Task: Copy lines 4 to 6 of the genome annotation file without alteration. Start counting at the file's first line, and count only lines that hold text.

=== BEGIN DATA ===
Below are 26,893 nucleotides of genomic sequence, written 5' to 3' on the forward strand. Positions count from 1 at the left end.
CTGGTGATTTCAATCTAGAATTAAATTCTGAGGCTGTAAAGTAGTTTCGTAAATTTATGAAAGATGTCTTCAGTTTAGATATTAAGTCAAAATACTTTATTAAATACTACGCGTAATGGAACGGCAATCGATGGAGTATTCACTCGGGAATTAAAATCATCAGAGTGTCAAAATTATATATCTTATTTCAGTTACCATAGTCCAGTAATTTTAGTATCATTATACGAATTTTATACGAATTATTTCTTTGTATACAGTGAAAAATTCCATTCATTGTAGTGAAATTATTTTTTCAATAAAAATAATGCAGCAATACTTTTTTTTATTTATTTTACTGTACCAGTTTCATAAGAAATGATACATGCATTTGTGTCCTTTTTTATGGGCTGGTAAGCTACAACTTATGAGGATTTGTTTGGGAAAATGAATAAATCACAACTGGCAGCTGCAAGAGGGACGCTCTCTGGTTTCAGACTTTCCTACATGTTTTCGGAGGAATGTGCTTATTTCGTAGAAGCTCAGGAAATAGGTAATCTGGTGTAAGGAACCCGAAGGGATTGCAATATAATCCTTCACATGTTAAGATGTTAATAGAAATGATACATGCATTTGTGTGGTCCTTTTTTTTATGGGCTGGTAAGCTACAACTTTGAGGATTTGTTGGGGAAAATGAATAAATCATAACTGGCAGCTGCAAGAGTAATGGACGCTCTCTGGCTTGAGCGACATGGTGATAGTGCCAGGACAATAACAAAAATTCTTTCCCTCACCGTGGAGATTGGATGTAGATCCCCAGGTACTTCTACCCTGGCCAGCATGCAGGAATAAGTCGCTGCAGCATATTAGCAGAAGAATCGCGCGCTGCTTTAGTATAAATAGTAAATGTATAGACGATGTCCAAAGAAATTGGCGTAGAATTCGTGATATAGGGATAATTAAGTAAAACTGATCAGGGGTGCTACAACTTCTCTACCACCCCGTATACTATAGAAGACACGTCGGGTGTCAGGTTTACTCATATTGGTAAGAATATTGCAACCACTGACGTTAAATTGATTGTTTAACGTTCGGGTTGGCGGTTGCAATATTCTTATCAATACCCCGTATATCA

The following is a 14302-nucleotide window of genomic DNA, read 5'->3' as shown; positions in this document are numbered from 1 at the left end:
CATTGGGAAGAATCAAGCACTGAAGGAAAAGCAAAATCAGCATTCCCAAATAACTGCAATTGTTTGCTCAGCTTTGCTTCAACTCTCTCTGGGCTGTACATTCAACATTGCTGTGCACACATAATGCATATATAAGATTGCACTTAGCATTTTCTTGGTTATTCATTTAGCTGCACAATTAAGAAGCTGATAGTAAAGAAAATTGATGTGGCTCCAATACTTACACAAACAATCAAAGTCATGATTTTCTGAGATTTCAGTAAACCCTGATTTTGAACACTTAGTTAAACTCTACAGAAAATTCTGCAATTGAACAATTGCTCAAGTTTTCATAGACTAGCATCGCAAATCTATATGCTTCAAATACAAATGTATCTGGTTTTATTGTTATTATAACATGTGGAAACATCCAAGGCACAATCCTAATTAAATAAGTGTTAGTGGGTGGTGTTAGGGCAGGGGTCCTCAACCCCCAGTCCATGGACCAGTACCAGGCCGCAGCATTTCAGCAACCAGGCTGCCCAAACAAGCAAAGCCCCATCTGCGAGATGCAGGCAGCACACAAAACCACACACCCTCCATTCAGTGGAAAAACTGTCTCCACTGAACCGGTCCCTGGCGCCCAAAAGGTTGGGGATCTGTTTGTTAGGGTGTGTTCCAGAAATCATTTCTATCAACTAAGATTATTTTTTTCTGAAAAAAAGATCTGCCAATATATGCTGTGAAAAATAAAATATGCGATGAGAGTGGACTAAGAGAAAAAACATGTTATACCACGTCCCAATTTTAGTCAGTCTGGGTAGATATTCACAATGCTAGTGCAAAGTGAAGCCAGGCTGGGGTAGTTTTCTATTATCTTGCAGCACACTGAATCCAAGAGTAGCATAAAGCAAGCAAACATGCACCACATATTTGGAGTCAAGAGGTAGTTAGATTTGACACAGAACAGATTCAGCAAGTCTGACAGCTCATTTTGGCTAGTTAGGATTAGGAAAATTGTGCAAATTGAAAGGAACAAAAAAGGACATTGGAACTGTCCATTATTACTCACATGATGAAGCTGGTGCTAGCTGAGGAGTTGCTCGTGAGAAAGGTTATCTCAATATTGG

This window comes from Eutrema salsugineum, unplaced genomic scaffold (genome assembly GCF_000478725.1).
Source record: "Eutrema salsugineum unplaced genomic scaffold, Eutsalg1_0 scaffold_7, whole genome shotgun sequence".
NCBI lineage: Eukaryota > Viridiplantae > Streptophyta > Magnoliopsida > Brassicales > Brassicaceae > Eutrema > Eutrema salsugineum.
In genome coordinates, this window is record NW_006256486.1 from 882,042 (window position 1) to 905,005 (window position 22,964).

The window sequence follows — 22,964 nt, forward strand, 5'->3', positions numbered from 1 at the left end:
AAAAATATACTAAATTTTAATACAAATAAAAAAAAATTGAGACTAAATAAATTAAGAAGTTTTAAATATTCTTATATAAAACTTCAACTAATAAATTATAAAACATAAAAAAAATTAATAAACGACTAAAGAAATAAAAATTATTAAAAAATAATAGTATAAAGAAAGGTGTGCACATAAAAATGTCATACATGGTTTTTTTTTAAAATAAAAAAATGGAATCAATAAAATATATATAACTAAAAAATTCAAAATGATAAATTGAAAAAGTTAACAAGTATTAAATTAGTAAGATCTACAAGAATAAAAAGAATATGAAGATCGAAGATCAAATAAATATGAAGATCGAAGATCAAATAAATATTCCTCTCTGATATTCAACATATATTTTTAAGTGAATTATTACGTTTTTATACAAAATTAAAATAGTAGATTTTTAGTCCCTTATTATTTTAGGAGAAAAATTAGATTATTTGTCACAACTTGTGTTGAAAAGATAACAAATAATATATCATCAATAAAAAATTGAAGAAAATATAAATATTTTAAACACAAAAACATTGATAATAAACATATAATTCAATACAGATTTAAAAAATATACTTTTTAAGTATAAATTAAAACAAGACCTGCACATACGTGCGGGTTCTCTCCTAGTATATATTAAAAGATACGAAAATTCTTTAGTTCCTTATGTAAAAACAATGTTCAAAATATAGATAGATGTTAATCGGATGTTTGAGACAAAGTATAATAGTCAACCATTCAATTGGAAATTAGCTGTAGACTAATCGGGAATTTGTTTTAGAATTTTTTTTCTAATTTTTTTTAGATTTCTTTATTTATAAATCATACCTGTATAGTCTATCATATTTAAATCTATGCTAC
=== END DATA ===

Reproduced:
CATTGGGAAGAATCAAGCACTGAAGGAAAAGCAAAATCAGCATTCCCAAATAACTGCAATTGTTTGCTCAGCTTTGCTTCAACTCTCTCTGGGCTGTACATTCAACATTGCTGTGCACACATAATGCATATATAAGATTGCACTTAGCATTTTCTTGGTTATTCATTTAGCTGCACAATTAAGAAGCTGATAGTAAAGAAAATTGATGTGGCTCCAATACTTACACAAACAATCAAAGTCATGATTTTCTGAGATTTCAGTAAACCCTGATTTTGAACACTTAGTTAAACTCTACAGAAAATTCTGCAATTGAACAATTGCTCAAGTTTTCATAGACTAGCATCGCAAATCTATATGCTTCAAATACAAATGTATCTGGTTTTATTGTTATTATAACATGTGGAAACATCCAAGGCACAATCCTAATTAAATAAGTGTTAGTGGGTGGTGTTAGGGCAGGGGTCCTCAACCCCCAGTCCATGGACCAGTACCAGGCCGCAGCATTTCAGCAACCAGGCTGCCCAAACAAGCAAAGCCCCATCTGCGAGATGCAGGCAGCACACAAAACCACACACCCTCCATTCAGTGGAAAAACTGTCTCCACTGAACCGGTCCCTGGCGCCCAAAAGGTTGGGGATCTGTTTGTTAGGGTGTGTTCCAGAAATCATTTCTATCAACTAAGATTATTTTTTTCTGAAAAAAAGATCTGCCAATATATGCTGTGAAAAATAAAATATGCGATGAGAGTGGACTAAGAGAAAAAACATGTTATACCACGTCCCAATTTTAGTCAGTCTGGGTAGATATTCACAATGCTAGTGCAAAGTGAAGCCAGGCTGGGGTAGTTTTCTATTATCTTGCAGCACACTGAATCCAAGAGTAGCATAAAGCAAGCAAACATGCACCACATATTTGGAGTCAAGAGGTAGTTAGATTTGACACAGAACAGATTCAGCAAGTCTGACAGCTCATTTTGGCTAGTTAGGATTAGGAAAATTGTGCAAATTGAAAGGAACAAAAAAGGACATTGGAACTGTCCATTATTACTCACATGATGAAGCTGGTGCTAGCTGAGGAGTTGCTCGTGAGAAAGGTTATCTCAATATTGG

This window comes from Eutrema salsugineum, unplaced genomic scaffold (genome assembly GCF_000478725.1).
Source record: "Eutrema salsugineum unplaced genomic scaffold, Eutsalg1_0 scaffold_7, whole genome shotgun sequence".